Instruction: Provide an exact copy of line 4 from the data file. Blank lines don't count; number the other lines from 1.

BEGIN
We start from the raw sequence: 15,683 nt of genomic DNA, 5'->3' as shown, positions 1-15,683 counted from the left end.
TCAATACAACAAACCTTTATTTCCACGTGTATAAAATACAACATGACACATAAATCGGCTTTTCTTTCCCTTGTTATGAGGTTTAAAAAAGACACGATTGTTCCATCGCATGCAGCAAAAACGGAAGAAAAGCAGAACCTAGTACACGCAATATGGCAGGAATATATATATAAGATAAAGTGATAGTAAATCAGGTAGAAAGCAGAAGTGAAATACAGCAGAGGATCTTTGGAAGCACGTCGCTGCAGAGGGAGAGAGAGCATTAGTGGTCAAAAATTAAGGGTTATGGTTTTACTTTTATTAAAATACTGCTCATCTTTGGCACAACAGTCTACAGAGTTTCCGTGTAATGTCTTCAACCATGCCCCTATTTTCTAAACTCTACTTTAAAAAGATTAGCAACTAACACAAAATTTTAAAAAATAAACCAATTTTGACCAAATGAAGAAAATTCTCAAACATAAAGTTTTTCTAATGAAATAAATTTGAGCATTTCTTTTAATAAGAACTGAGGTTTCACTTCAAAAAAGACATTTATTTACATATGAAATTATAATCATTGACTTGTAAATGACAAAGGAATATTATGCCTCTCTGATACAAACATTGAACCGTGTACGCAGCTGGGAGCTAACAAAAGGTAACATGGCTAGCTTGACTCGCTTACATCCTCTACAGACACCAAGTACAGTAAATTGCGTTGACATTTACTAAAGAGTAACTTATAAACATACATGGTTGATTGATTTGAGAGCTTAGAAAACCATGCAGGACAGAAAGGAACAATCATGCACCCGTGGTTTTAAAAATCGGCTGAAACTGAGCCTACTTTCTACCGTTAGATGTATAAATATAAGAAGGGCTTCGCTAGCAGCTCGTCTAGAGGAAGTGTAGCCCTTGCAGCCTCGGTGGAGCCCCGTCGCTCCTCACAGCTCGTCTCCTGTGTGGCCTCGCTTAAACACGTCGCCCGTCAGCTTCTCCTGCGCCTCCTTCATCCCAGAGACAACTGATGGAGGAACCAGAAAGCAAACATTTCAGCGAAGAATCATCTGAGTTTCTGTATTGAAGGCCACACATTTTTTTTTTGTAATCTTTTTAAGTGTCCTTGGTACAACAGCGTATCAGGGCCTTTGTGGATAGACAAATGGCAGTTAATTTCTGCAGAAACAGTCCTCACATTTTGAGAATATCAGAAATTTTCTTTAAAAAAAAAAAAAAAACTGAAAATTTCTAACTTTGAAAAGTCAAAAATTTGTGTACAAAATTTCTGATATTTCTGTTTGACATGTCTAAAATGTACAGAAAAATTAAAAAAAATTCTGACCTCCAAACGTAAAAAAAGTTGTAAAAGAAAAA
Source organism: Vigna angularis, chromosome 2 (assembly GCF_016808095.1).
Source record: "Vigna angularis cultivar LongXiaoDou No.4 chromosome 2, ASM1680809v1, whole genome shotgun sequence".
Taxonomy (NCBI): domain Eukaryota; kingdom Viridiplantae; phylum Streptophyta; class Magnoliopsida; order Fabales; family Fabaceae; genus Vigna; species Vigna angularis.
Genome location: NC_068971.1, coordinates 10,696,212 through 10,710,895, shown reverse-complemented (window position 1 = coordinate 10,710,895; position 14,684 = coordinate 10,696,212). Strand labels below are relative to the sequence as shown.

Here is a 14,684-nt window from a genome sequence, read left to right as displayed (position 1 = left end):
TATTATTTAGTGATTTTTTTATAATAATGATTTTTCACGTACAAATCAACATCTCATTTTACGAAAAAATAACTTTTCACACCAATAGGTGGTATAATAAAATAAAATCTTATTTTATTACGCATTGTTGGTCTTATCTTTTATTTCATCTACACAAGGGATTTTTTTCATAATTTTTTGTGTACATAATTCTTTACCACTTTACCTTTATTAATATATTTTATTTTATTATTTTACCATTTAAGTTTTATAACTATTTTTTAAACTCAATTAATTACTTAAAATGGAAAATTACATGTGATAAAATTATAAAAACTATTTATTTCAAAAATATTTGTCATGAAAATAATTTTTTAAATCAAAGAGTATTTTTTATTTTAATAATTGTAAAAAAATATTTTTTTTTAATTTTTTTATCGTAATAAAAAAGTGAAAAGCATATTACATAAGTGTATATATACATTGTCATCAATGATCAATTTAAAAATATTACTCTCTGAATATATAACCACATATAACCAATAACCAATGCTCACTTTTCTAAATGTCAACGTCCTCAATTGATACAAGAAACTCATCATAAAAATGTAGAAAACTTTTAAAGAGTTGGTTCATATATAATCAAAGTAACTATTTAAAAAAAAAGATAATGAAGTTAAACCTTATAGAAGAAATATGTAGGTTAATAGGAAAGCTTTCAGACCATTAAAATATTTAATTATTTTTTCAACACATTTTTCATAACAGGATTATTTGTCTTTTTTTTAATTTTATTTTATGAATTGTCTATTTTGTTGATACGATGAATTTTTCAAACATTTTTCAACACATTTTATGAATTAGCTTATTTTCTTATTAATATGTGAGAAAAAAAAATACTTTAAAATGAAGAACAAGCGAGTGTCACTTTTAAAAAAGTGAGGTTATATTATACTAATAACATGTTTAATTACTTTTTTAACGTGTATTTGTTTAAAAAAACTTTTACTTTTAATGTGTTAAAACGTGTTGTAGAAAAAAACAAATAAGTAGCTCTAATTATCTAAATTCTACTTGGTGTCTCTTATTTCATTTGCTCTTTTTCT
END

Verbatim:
Source record: "Vigna angularis cultivar LongXiaoDou No.4 chromosome 2, ASM1680809v1, whole genome shotgun sequence".